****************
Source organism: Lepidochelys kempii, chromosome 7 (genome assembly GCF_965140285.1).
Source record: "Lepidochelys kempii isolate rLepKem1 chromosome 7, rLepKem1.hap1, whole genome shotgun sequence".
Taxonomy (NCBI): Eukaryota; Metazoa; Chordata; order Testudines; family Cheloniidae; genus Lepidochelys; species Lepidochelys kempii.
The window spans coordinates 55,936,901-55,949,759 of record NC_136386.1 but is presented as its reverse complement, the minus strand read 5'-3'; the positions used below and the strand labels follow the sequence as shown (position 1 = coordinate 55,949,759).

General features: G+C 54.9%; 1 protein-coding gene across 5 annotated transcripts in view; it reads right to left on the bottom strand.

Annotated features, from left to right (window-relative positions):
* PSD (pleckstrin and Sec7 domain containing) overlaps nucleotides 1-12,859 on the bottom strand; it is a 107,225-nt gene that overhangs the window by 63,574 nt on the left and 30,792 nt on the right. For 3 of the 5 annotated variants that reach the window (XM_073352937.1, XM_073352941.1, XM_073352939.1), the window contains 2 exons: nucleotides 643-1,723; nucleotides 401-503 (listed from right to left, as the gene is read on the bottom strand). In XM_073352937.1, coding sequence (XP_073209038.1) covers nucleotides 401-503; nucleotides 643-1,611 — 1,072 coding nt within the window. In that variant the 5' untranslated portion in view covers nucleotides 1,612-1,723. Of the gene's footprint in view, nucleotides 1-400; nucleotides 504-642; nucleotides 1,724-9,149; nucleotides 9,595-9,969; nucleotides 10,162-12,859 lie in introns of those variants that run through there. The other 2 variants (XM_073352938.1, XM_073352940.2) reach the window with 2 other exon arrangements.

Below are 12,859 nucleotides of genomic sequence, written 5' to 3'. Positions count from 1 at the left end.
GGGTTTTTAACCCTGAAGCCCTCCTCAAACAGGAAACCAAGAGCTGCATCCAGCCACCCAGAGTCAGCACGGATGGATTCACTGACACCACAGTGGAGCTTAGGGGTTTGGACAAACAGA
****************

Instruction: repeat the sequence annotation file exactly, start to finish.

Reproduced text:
Source organism: Lepidochelys kempii, chromosome 7 (genome assembly GCF_965140285.1).
Source record: "Lepidochelys kempii isolate rLepKem1 chromosome 7, rLepKem1.hap1, whole genome shotgun sequence".
Taxonomy (NCBI): Eukaryota; Metazoa; Chordata; order Testudines; family Cheloniidae; genus Lepidochelys; species Lepidochelys kempii.
The window spans coordinates 55,936,901-55,949,759 of record NC_136386.1 but is presented as its reverse complement, the minus strand read 5'-3'; the positions used below and the strand labels follow the sequence as shown (position 1 = coordinate 55,949,759).

General features: G+C 54.9%; 1 protein-coding gene across 5 annotated transcripts in view; it reads right to left on the bottom strand.

Annotated features, from left to right (window-relative positions):
* PSD (pleckstrin and Sec7 domain containing) overlaps nucleotides 1-12,859 on the bottom strand; it is a 107,225-nt gene that overhangs the window by 63,574 nt on the left and 30,792 nt on the right. For 3 of the 5 annotated variants that reach the window (XM_073352937.1, XM_073352941.1, XM_073352939.1), the window contains 2 exons: nucleotides 643-1,723; nucleotides 401-503 (listed from right to left, as the gene is read on the bottom strand). In XM_073352937.1, coding sequence (XP_073209038.1) covers nucleotides 401-503; nucleotides 643-1,611 — 1,072 coding nt within the window. In that variant the 5' untranslated portion in view covers nucleotides 1,612-1,723. Of the gene's footprint in view, nucleotides 1-400; nucleotides 504-642; nucleotides 1,724-9,149; nucleotides 9,595-9,969; nucleotides 10,162-12,859 lie in introns of those variants that run through there. The other 2 variants (XM_073352938.1, XM_073352940.2) reach the window with 2 other exon arrangements.

Below are 12,859 nucleotides of genomic sequence, written 5' to 3'. Positions count from 1 at the left end.
GGGTTTTTAACCCTGAAGCCCTCCTCAAACAGGAAACCAAGAGCTGCATCCAGCCACCCAGAGTCAGCACGGATGGATTCACTGACACCACAGTGGAGCTTAGGGGTTTGGACAAACAGA